NIC: Occupancy Rises, Inventory Set to Surge

Occupancy rates edged higher at the end of 2015, according to the latest data from the National Investment Center for Seniors Housing & Care (NIC).

While the occupancy numbers suggest supply and demand are in balance, NIC also predicts that many senior housing projects will be completed in the coming year, driving inventory growth toward a record pace.

In its fourth quarter market fundamentals Map Data, occupancy rates, which rose slightly for the first time in 2015 in the third quarter, continued their upward trend, bucking seasonal concerns.

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Overall, the market breached the 90th percentile, gaining 0.2% in occupancy to end the year at 90.1%, 3.3 percentage points above its cyclical low during the first quarter of 2010. In the last three months of the year, both independent living and assisted living saw a minimal rise in occupancy rates, while nursing care dropped marginally from the previous quarter.

“Since its low point in the second quarter of 2015, the seniors housing occupancy rate has increased by 40 basis points, but remains 20 basis points below its most recent cyclical peak in late 2014,” Beth Burnham Mace, chief economist for NIC, said in a prepared statement. “This shows that demand has generally been able to keep pace with the significant growth we’ve seen in supply and speaks to the relatively solid fundamentals in the sector.”

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In another positive sign for senior housing operators, annual rent growth increased to 2.6% in the fourth quarter, up from 2.4% during the previous quarter. Rent growth increased across the board, with independent living and nursing care both rising 0.5% in the last three months. The rolling 4th quarter price per unit reached $158,570, compared to $151,051 in 3Q15.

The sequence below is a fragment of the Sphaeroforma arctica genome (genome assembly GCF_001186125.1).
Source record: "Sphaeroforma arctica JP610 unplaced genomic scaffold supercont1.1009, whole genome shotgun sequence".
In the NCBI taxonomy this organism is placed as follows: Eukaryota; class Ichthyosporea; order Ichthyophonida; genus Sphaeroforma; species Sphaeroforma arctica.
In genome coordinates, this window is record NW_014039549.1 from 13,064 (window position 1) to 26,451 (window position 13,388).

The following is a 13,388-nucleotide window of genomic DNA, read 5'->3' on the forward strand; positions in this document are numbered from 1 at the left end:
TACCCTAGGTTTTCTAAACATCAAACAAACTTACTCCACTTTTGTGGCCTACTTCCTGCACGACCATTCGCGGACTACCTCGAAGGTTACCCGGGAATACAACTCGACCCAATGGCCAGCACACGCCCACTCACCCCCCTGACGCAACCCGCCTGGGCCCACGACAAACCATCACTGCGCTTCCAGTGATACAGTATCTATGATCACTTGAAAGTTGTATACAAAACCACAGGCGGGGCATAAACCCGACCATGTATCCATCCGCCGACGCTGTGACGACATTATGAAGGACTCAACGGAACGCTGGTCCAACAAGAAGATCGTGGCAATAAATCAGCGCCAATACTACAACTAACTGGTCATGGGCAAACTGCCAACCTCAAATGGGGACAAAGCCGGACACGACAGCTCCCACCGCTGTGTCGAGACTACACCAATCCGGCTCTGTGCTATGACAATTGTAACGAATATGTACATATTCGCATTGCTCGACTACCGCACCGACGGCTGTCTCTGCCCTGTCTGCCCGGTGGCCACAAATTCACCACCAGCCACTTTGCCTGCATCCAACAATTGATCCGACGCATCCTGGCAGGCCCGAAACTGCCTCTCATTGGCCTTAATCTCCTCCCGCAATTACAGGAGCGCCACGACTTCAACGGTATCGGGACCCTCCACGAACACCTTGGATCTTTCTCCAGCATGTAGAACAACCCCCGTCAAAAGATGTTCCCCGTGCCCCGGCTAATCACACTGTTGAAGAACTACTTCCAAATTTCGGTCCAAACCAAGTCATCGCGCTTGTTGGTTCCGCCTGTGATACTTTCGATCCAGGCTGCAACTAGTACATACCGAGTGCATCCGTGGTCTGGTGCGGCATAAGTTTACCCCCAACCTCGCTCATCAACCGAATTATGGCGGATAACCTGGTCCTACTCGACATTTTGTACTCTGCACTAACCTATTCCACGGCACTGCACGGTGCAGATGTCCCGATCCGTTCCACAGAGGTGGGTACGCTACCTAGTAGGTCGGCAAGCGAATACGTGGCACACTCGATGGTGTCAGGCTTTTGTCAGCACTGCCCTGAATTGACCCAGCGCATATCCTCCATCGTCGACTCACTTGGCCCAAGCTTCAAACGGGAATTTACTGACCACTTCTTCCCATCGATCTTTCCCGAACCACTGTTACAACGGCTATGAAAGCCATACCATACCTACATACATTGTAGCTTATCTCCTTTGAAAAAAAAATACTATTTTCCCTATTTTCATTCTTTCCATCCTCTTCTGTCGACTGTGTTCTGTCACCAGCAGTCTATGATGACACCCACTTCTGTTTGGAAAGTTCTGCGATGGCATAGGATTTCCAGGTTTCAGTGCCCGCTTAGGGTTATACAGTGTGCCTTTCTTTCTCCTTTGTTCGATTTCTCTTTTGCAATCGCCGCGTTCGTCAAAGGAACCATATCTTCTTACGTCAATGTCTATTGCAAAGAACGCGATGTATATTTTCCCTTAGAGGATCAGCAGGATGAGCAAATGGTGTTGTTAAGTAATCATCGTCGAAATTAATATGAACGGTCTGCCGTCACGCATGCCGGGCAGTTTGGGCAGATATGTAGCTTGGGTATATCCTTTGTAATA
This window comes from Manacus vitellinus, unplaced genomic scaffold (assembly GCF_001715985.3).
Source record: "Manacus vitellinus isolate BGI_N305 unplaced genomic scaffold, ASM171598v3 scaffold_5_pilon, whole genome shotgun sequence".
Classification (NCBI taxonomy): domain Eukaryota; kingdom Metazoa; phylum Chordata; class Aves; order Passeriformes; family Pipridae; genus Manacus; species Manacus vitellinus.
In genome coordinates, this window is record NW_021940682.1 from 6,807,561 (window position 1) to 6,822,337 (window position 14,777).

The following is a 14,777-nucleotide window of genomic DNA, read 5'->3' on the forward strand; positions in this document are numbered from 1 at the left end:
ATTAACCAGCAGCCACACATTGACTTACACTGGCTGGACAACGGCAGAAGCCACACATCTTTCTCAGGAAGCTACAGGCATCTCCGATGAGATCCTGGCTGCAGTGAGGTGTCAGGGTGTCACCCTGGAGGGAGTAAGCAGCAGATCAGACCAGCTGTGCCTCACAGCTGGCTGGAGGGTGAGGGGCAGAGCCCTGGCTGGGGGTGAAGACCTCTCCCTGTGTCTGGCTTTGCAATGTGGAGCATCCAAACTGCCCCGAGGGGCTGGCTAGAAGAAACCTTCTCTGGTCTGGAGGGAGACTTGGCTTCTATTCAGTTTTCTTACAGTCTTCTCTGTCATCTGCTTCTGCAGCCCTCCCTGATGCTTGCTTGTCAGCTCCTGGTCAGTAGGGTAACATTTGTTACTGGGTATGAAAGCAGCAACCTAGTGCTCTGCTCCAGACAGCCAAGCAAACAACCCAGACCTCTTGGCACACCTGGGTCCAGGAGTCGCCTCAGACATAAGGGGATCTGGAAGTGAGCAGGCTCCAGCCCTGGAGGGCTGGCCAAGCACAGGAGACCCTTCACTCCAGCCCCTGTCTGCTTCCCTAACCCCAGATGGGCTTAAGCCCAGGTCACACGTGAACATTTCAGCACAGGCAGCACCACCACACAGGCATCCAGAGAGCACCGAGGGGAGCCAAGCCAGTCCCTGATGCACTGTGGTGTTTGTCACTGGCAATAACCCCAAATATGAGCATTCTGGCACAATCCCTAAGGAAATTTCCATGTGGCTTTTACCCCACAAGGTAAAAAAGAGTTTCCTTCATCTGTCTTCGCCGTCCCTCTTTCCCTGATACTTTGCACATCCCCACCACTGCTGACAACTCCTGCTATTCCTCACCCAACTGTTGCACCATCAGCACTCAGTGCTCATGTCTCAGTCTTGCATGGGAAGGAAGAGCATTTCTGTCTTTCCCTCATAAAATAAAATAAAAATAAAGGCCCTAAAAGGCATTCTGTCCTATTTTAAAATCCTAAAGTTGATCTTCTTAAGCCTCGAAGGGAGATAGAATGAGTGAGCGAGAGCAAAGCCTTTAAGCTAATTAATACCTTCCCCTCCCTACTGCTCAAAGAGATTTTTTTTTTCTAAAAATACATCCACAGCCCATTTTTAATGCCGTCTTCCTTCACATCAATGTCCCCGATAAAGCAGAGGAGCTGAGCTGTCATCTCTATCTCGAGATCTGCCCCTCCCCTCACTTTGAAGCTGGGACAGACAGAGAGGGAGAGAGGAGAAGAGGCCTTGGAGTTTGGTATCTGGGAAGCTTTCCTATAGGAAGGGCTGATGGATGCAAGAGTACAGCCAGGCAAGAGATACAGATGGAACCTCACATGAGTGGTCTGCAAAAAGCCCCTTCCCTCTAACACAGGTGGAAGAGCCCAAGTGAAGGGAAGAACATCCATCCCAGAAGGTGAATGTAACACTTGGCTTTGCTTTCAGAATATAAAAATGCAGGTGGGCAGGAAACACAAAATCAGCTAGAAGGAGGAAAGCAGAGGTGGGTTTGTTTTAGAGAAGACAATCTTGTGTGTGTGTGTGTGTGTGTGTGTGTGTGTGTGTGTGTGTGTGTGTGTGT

One sign of potential worry was the rate of current construction as a share of existing inventory in the year-end report. While the annual rate of absorption rose modestly from quarter to quarter—0.2% overall—the rise in construction outpaced this rate and does little to quell oversupply fears, particularly within assisted living.

The overall market market rate of construction versus inventory rose to 5.5%, a new cyclical high. Assisted living construction jumped to 7.9% of inventory, up 0.5% from the previous quarter. Independent living construction also inched up 0.1%.

Although inventory growth for the overall market rose only 0.1% quarter over quarter, the figure is expected to climb as construction projects complete over the coming months.

“While seniors housing’s rate of inventory growth of 2.2% during 2015 remained well below its prior peak pace of 2.9% in 2008, the expected seniors housing completions during 2016 among those units currently under construction will likely result in 2016’s rate of inventory growth registering closer to 2008’s pace,” Chuck Harry, NIC’s managing director and director of research and analytics, said in a statement.

Written by Amy Baxter

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